The new provision, tucked into a funding bill signed into law on Thursday, requires NASA, as well as the Justice and Commerce Departments, to seek approval from federal law enforcement officials before buying information technology systems from China.

The United States imports about $129 billion worth of “advanced technology products” from China, according to a May 2012 report by the U.S. Congressional Research Service.

State media including Xinhua, the China Daily and the People’s Daily, quoted a spokesman for the Ministry of Commerce as saying the U.S. bill “sends a very wrong signal”.

“This will directly impact partnerships of Chinese enterprises and American business as they conduct regular trade,” said Shen Danyang, the commerce ministry spokesman.

“This abuse of so-called national security measures is unfair to Chinese enterprises, and extends the discriminatory practice of presumption of guilt,” the article in the official People’s Daily said, quoting Shen. “This severely damages mutual trust between the U.S. and China.”

The United States should eliminate the law, Shen said.

Technology security lawyer Stewart Baker wrote in a blog post this week that China could claim that the United States is violating World Trade Organization rules.

However, because Beijing hasn’t signed a WTO agreement setting international rules for government procurement, it may not be successful in its challenge, Baker said.

Chinese foreign ministry spokesman Hong Lei also urged the U.S. to abandon the law at a news conference on Thursday.

“This bill uses Internet security as an excuse to take discriminatory steps against Chinese companies,” he said.

China takes another swipe at Apple

China is Apple’s fastest growing market and the second-largest after the US. Photo: AFP/GETTY

The end of Indian IT staffing as we know it

March 25, 2013
By Harichandan Arakali and Tony Munroe | Reuters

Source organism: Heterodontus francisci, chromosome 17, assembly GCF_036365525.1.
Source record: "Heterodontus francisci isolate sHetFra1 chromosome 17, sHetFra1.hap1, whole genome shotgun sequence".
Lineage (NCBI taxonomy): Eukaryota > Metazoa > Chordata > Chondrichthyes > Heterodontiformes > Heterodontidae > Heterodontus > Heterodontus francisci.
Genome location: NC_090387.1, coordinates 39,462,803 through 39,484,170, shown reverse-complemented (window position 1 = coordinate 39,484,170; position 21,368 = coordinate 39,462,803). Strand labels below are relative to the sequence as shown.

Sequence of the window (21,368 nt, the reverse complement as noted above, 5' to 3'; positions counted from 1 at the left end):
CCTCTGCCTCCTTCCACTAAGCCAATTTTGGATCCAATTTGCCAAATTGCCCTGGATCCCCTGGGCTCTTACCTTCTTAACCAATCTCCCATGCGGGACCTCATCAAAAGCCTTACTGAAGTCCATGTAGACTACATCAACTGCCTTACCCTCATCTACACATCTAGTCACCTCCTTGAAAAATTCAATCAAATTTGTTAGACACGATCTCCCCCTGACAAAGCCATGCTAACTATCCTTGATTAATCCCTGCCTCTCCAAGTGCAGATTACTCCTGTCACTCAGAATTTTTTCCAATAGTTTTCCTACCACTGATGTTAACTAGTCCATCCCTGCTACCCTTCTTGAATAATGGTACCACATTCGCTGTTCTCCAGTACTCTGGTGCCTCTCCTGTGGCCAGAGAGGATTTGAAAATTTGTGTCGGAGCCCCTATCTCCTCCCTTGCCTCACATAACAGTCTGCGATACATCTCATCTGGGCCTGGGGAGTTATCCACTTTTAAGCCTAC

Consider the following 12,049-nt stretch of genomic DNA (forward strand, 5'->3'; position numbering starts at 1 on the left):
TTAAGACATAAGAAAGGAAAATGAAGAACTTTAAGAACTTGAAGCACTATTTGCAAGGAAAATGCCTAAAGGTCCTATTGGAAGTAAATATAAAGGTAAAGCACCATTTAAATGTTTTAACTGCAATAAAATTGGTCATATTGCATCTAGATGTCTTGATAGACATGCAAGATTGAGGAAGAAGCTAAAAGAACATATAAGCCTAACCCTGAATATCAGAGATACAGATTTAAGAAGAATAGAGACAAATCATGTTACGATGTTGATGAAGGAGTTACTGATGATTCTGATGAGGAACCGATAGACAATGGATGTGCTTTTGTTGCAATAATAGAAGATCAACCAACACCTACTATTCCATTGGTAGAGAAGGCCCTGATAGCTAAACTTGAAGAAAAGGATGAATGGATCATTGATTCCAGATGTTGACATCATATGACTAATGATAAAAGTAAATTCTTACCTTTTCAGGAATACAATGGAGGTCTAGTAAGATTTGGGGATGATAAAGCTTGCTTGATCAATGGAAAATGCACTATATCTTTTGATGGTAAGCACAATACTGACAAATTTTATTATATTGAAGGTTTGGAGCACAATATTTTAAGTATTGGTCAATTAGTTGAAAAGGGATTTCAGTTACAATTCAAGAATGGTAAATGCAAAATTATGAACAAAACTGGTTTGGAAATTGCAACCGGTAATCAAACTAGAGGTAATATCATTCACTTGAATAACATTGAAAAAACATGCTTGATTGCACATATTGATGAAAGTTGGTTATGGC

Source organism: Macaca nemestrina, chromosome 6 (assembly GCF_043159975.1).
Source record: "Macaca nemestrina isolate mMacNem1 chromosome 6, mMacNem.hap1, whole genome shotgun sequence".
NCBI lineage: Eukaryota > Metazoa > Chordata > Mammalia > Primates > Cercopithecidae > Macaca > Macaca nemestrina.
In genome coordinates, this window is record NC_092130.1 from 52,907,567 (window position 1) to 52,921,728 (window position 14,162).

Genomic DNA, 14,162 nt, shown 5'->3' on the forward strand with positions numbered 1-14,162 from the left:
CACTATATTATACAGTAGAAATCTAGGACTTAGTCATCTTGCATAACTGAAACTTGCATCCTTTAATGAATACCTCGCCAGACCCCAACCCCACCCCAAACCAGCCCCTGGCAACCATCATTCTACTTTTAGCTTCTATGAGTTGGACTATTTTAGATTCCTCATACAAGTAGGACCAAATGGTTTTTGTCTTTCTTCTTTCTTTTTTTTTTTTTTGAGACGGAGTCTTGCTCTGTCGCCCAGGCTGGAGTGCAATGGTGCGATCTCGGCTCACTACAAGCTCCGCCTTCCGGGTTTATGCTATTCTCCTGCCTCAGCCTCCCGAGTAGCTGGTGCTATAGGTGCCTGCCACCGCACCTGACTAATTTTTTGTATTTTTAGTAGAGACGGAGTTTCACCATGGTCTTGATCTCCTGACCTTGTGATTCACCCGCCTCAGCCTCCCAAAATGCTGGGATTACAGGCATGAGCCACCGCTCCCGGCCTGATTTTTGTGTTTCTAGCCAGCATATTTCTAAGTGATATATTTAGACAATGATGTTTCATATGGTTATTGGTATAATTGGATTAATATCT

Employees walk inside Tech Mahindra office premises in Noida on the outskirts of New Delhi March 18, 2013. REUTERS/Adnan Abidi


Employees walk inside Tech Mahindra office premises in Noida on the outskirts of New Delhi March 18, 2013. REUTERS/Adnan Abidi

By Harichandan Arakali and Tony Munroe

BANGALORE/MUMBAI (Reuters) – India’s IT outsourcers are promoting “mini CEOs” capable of running businesses on their own, while trimming down on the hordes of entry-level computer coders they normally hire as they try to squeeze more profits out of their staff.

The shift by Infosys Ltd and others is symptomatic of a maturing industry that wants more revenue from its own intellectual property instead of providing only labor-intensive, lower-margin information technology and back-office services.

For young graduates who see the $108 billion IT industry as a sure pathway to modern India’s growing middle class, the transformation is unsettling.

Dozens of industry aspirants who were recruited on campus by No. 4 player HCL Technologies recently protested outside its offices in several cities. They were offered jobs in 2011 before graduating last year but have not yet been given joining dates – or paychecks.

“Dear H.R. You were also a fresher… once,” read a sign carried by two protesters in a photo in The Hindu newspaper.

HCL’s December quarter profits and revenues rose while staff numbers shrank – a rare trick in an industry that has long aspired to break the linear relationship between headcount and revenue growth.

Just 20 percent of the 5,000-6,000 campus recruits offered HCL jobs in 2011 have been taken on board since graduation last summer, and HCL said it made no offers in 2012 to students who would graduate in June 2013.

Slower growth, fewer people leaving, greater demand by customers for experienced staff, and increased productivity through automation and software have put pressure on all recruits, according to HCL, which said it expects to accelerate bringing entry-level staff on board from August.

“It’s not that the demand doesn’t exist. It exists for different skills,” said Ajay Davessar, HCL’s head of external communications.

“Typical roles which a student thinks, ‘I’ll just go there and start coding, and have a good life,’ are being tested to reality… Any applicant, be it fresher or senior, will have to have flexibility in applying the skills elsewhere.”


Tech Mahindra Ltd, the No.5 player, is naming 100 of what it calls mini-CEOs who will be given broad latitude to run their parts of the business.

“We’re moving towards a situation like the developed economies, where we’re asking the people to be more deep,” said Sujitha Karnad, who heads human resources at Tech Mahindra.